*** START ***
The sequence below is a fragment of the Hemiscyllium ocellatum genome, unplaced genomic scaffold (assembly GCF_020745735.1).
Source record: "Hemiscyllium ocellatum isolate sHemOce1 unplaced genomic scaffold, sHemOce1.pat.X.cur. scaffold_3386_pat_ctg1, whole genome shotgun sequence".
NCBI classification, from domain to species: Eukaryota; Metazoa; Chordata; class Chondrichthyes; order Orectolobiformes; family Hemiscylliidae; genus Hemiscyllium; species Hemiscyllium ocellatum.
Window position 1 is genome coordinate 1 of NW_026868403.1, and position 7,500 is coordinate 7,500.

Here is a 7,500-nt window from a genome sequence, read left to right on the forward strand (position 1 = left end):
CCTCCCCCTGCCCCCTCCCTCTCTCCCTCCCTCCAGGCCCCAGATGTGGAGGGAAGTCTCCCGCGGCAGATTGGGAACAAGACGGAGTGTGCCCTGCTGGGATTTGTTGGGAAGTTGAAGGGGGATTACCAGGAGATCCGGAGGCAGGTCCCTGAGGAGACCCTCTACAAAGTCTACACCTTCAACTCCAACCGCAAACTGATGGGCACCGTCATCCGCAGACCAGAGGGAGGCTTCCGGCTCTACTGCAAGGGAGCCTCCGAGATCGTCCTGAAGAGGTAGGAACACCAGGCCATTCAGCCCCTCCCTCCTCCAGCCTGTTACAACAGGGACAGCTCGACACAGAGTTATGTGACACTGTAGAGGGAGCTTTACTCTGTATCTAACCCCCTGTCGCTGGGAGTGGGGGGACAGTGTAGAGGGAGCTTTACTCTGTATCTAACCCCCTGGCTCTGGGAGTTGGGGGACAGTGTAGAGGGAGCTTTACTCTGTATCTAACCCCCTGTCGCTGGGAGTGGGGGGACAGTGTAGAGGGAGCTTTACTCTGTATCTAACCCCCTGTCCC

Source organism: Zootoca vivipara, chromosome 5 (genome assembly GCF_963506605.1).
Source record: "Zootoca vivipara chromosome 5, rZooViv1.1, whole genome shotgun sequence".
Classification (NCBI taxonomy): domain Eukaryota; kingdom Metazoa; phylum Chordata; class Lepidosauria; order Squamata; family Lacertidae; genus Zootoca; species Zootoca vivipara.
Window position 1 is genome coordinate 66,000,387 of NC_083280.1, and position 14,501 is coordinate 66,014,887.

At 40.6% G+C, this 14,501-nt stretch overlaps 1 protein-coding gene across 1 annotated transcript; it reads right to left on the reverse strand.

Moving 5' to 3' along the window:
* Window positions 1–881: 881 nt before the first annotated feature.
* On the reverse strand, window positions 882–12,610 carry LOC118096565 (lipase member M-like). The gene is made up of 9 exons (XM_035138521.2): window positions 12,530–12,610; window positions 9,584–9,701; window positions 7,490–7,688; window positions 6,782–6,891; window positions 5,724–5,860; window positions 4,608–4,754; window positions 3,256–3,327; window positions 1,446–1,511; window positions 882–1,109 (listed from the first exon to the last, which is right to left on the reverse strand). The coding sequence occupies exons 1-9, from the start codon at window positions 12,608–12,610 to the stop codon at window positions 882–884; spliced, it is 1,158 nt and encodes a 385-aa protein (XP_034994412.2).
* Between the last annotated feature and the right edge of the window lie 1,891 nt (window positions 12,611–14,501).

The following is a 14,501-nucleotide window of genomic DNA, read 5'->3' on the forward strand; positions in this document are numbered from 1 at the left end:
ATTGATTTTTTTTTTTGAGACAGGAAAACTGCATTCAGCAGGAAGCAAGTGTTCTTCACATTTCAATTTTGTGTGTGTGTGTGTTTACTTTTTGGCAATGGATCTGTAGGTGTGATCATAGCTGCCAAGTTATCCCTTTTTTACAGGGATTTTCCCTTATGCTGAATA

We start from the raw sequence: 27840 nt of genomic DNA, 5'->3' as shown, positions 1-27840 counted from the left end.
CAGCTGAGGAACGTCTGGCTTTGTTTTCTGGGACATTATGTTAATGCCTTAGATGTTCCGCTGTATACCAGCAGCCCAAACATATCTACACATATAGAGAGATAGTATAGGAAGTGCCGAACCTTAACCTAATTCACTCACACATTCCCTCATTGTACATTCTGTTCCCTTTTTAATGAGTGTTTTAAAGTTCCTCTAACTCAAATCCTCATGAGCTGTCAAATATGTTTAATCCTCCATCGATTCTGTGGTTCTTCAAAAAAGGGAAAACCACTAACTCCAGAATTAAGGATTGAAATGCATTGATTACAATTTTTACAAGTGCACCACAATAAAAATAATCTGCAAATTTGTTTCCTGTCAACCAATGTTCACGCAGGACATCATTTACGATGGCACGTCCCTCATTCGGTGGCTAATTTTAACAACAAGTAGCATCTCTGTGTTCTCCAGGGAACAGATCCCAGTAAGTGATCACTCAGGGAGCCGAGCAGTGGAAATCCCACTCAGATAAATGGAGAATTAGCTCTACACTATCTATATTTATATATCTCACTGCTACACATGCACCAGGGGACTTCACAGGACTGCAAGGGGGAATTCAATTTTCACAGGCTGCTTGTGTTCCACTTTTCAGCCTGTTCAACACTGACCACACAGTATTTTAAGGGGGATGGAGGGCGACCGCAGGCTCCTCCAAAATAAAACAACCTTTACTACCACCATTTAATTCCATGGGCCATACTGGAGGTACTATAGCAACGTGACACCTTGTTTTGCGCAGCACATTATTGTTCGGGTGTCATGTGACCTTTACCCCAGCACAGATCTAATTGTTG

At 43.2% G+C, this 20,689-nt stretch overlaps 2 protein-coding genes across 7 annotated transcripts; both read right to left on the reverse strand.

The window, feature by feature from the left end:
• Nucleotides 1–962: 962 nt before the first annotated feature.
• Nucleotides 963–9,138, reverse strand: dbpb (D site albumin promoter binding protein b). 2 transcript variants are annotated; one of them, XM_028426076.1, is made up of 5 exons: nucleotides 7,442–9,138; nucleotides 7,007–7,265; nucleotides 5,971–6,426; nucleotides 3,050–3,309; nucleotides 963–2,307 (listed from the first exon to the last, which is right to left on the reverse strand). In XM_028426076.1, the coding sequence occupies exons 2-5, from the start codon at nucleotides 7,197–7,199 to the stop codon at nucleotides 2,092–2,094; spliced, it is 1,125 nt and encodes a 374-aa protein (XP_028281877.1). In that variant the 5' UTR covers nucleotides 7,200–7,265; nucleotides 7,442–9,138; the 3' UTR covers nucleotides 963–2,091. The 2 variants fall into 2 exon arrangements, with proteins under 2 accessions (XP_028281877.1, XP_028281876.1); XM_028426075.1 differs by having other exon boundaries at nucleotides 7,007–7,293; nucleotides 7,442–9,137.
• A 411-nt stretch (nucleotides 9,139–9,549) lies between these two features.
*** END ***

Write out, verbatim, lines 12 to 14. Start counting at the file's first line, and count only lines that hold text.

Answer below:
Moving 5' to 3' along the window:
* Window positions 1–881: 881 nt before the first annotated feature.
* On the reverse strand, window positions 882–12,610 carry LOC118096565 (lipase member M-like). The gene is made up of 9 exons (XM_035138521.2): window positions 12,530–12,610; window positions 9,584–9,701; window positions 7,490–7,688; window positions 6,782–6,891; window positions 5,724–5,860; window positions 4,608–4,754; window positions 3,256–3,327; window positions 1,446–1,511; window positions 882–1,109 (listed from the first exon to the last, which is right to left on the reverse strand). The coding sequence occupies exons 1-9, from the start codon at window positions 12,608–12,610 to the stop codon at window positions 882–884; spliced, it is 1,158 nt and encodes a 385-aa protein (XP_034994412.2).